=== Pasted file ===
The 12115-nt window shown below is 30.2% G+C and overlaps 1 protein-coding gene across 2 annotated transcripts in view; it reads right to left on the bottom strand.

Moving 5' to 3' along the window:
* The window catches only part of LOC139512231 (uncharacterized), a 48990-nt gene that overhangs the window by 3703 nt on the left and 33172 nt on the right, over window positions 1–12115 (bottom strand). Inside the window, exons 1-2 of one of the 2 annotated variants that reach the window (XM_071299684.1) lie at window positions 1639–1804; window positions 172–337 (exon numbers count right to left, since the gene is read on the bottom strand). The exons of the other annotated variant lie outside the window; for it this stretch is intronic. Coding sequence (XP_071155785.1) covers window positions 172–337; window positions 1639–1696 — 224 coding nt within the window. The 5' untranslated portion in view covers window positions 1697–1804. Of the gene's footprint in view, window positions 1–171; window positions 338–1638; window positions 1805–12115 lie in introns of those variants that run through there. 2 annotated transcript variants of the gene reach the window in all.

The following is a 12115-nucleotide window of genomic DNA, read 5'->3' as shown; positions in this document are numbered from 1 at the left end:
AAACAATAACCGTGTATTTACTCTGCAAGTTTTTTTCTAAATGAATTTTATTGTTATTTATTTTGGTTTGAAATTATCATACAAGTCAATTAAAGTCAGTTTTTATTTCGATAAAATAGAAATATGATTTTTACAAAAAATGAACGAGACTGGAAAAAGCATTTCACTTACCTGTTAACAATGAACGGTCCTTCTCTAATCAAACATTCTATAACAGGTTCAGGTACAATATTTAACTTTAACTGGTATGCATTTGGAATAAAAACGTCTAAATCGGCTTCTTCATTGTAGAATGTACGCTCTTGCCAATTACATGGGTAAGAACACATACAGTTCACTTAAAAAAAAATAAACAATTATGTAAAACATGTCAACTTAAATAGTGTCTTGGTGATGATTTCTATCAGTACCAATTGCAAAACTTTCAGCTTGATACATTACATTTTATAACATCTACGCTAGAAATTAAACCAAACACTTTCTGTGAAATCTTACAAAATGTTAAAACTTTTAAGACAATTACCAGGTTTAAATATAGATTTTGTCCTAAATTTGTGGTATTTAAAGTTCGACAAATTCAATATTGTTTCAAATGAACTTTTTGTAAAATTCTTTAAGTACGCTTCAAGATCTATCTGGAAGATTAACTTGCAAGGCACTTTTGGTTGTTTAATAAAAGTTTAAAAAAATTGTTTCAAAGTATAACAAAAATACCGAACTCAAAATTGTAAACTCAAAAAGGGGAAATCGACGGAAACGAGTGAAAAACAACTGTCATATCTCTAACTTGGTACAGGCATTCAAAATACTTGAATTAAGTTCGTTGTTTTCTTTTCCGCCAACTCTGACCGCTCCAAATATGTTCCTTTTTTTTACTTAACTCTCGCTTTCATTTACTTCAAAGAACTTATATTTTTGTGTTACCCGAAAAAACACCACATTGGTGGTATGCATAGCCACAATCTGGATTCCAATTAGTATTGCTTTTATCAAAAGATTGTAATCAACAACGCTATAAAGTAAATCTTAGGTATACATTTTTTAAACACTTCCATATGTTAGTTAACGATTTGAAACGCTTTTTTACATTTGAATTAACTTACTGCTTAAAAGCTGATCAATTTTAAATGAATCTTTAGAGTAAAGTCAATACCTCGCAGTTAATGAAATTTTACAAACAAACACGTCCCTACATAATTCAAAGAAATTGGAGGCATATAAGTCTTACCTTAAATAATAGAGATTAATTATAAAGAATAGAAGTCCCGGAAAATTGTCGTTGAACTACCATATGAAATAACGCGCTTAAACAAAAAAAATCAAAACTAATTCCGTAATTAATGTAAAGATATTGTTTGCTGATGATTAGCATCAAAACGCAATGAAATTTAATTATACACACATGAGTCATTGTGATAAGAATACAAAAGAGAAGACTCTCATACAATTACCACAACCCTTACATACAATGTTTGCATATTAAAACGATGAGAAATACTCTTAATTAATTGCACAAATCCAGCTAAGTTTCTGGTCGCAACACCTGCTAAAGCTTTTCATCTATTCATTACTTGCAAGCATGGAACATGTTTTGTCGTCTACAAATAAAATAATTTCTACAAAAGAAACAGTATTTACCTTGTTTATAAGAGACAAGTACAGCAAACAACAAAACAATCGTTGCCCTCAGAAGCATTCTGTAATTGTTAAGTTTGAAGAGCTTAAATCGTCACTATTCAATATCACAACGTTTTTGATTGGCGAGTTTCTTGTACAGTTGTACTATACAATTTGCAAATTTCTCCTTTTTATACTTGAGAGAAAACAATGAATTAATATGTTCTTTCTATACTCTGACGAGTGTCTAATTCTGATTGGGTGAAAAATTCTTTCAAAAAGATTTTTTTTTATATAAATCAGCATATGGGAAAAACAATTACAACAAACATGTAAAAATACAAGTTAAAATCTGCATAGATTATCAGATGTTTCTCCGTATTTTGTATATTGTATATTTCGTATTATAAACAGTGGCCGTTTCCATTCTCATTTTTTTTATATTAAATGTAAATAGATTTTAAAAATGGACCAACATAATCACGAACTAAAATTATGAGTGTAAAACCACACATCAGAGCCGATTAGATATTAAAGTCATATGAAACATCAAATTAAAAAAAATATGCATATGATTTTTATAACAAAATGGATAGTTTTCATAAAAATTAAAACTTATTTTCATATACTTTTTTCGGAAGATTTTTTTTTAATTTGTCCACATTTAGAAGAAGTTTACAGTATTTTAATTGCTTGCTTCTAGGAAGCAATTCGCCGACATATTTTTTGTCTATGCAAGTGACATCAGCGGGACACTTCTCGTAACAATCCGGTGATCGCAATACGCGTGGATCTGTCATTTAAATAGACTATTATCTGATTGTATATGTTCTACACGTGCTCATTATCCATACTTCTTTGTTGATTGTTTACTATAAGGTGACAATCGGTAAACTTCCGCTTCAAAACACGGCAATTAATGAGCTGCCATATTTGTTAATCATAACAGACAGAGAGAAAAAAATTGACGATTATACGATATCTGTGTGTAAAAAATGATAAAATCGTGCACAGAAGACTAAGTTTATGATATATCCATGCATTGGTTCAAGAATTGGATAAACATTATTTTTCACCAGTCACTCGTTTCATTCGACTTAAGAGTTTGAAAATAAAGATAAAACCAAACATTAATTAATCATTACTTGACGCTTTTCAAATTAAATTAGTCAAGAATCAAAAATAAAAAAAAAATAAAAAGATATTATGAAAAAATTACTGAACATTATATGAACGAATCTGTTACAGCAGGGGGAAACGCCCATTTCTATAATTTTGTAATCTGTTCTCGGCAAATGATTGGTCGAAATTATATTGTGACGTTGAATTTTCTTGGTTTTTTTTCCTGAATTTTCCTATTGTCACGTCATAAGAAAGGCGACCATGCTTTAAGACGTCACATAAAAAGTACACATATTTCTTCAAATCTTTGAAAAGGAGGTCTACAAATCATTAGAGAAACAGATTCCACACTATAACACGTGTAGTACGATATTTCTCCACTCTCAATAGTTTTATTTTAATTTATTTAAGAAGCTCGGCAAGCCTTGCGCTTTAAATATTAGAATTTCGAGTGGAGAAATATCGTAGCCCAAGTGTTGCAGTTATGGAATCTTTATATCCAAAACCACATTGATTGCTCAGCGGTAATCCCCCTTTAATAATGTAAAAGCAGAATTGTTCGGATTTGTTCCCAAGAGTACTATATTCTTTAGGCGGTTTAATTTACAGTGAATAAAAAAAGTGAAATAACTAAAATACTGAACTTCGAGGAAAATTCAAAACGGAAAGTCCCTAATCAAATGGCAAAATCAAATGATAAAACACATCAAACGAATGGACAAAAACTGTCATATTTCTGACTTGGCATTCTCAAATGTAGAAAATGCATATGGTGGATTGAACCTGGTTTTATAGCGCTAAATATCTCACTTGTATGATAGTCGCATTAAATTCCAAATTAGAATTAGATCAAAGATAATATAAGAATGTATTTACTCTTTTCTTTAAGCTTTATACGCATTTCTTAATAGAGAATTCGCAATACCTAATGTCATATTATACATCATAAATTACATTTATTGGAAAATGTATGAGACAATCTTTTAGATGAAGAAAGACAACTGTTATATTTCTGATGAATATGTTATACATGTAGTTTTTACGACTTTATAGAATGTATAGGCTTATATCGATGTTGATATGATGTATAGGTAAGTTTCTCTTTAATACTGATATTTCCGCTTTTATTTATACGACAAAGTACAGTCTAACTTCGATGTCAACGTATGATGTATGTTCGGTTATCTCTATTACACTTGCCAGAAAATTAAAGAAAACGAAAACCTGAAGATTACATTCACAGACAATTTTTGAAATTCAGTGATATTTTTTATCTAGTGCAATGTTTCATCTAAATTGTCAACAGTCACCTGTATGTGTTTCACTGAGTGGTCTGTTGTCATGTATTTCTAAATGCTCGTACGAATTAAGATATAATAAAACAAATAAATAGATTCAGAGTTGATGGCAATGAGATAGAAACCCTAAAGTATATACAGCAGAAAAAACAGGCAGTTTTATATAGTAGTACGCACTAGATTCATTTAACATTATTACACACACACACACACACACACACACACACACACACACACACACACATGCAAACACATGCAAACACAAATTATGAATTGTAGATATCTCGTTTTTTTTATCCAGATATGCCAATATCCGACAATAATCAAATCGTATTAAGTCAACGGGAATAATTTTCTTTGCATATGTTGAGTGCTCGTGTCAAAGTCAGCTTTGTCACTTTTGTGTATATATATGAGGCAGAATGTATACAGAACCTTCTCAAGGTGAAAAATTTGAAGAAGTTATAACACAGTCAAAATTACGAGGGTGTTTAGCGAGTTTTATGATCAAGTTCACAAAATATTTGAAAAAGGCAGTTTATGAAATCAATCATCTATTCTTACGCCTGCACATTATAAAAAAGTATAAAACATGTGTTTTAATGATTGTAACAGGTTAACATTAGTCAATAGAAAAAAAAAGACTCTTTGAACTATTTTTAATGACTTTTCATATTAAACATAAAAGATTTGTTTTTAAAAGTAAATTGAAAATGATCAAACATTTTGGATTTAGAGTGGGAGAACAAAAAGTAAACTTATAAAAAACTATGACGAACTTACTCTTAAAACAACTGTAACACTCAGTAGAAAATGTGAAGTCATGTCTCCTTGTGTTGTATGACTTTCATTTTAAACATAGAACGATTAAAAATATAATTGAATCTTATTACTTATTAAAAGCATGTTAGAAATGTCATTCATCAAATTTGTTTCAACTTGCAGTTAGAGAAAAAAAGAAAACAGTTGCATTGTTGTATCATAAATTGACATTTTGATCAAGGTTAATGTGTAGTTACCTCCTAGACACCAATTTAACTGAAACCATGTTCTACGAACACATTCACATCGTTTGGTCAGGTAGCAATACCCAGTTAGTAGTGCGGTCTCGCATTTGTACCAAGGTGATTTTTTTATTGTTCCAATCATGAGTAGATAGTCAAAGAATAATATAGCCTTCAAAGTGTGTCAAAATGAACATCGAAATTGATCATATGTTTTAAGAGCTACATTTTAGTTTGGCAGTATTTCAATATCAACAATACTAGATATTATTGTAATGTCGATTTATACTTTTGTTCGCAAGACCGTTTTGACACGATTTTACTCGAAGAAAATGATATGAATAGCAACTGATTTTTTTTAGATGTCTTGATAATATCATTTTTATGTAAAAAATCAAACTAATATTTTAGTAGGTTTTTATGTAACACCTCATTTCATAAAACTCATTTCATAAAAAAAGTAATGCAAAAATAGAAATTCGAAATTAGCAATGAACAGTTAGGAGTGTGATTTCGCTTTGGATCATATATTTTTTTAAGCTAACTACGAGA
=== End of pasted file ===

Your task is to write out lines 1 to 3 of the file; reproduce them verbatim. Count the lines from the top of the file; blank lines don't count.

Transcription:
The 12115-nt window shown below is 30.2% G+C and overlaps 1 protein-coding gene across 2 annotated transcripts in view; it reads right to left on the bottom strand.

Moving 5' to 3' along the window:
* The window catches only part of LOC139512231 (uncharacterized), a 48990-nt gene that overhangs the window by 3703 nt on the left and 33172 nt on the right, over window positions 1–12115 (bottom strand). Inside the window, exons 1-2 of one of the 2 annotated variants that reach the window (XM_071299684.1) lie at window positions 1639–1804; window positions 172–337 (exon numbers count right to left, since the gene is read on the bottom strand). The exons of the other annotated variant lie outside the window; for it this stretch is intronic. Coding sequence (XP_071155785.1) covers window positions 172–337; window positions 1639–1696 — 224 coding nt within the window. The 5' untranslated portion in view covers window positions 1697–1804. Of the gene's footprint in view, window positions 1–171; window positions 338–1638; window positions 1805–12115 lie in introns of those variants that run through there. 2 annotated transcript variants of the gene reach the window in all.